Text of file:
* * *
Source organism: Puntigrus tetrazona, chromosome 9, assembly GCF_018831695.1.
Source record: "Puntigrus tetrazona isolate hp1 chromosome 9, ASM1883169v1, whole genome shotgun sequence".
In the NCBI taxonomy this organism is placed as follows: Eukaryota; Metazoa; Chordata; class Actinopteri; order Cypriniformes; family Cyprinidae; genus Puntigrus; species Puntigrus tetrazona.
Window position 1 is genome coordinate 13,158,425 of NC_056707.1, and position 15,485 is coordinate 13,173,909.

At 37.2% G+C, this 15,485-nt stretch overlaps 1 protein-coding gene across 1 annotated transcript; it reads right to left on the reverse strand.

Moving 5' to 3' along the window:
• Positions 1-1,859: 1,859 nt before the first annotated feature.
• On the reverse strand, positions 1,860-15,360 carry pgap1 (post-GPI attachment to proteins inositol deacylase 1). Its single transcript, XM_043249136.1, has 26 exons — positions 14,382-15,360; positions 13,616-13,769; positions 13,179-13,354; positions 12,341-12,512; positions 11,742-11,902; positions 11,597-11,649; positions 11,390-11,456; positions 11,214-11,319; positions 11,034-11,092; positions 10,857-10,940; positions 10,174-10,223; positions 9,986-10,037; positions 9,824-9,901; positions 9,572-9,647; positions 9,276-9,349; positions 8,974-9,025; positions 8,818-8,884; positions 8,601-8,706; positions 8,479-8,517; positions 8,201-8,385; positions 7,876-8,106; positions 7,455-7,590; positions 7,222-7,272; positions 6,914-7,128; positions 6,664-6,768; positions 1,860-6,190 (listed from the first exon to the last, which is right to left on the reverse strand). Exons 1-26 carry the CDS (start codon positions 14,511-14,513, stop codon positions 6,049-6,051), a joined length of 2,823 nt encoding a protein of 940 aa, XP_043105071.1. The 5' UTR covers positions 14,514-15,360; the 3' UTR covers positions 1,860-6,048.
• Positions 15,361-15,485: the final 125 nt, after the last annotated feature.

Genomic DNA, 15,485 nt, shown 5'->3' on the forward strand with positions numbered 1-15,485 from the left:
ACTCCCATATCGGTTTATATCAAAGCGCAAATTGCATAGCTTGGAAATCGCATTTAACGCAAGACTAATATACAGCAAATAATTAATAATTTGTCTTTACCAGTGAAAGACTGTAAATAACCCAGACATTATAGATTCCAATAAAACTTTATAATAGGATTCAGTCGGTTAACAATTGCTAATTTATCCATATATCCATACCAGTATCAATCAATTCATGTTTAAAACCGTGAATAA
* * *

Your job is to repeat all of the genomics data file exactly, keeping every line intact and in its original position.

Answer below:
Source organism: Puntigrus tetrazona, chromosome 9, assembly GCF_018831695.1.
Source record: "Puntigrus tetrazona isolate hp1 chromosome 9, ASM1883169v1, whole genome shotgun sequence".
In the NCBI taxonomy this organism is placed as follows: Eukaryota; Metazoa; Chordata; class Actinopteri; order Cypriniformes; family Cyprinidae; genus Puntigrus; species Puntigrus tetrazona.
Window position 1 is genome coordinate 13,158,425 of NC_056707.1, and position 15,485 is coordinate 13,173,909.

At 37.2% G+C, this 15,485-nt stretch overlaps 1 protein-coding gene across 1 annotated transcript; it reads right to left on the reverse strand.

Moving 5' to 3' along the window:
• Positions 1-1,859: 1,859 nt before the first annotated feature.
• On the reverse strand, positions 1,860-15,360 carry pgap1 (post-GPI attachment to proteins inositol deacylase 1). Its single transcript, XM_043249136.1, has 26 exons — positions 14,382-15,360; positions 13,616-13,769; positions 13,179-13,354; positions 12,341-12,512; positions 11,742-11,902; positions 11,597-11,649; positions 11,390-11,456; positions 11,214-11,319; positions 11,034-11,092; positions 10,857-10,940; positions 10,174-10,223; positions 9,986-10,037; positions 9,824-9,901; positions 9,572-9,647; positions 9,276-9,349; positions 8,974-9,025; positions 8,818-8,884; positions 8,601-8,706; positions 8,479-8,517; positions 8,201-8,385; positions 7,876-8,106; positions 7,455-7,590; positions 7,222-7,272; positions 6,914-7,128; positions 6,664-6,768; positions 1,860-6,190 (listed from the first exon to the last, which is right to left on the reverse strand). Exons 1-26 carry the CDS (start codon positions 14,511-14,513, stop codon positions 6,049-6,051), a joined length of 2,823 nt encoding a protein of 940 aa, XP_043105071.1. The 5' UTR covers positions 14,514-15,360; the 3' UTR covers positions 1,860-6,048.
• Positions 15,361-15,485: the final 125 nt, after the last annotated feature.

Genomic DNA, 15,485 nt, shown 5'->3' on the forward strand with positions numbered 1-15,485 from the left:
ACTCCCATATCGGTTTATATCAAAGCGCAAATTGCATAGCTTGGAAATCGCATTTAACGCAAGACTAATATACAGCAAATAATTAATAATTTGTCTTTACCAGTGAAAGACTGTAAATAACCCAGACATTATAGATTCCAATAAAACTTTATAATAGGATTCAGTCGGTTAACAATTGCTAATTTATCCATATATCCATACCAGTATCAATCAATTCATGTTTAAAACCGTGAATAA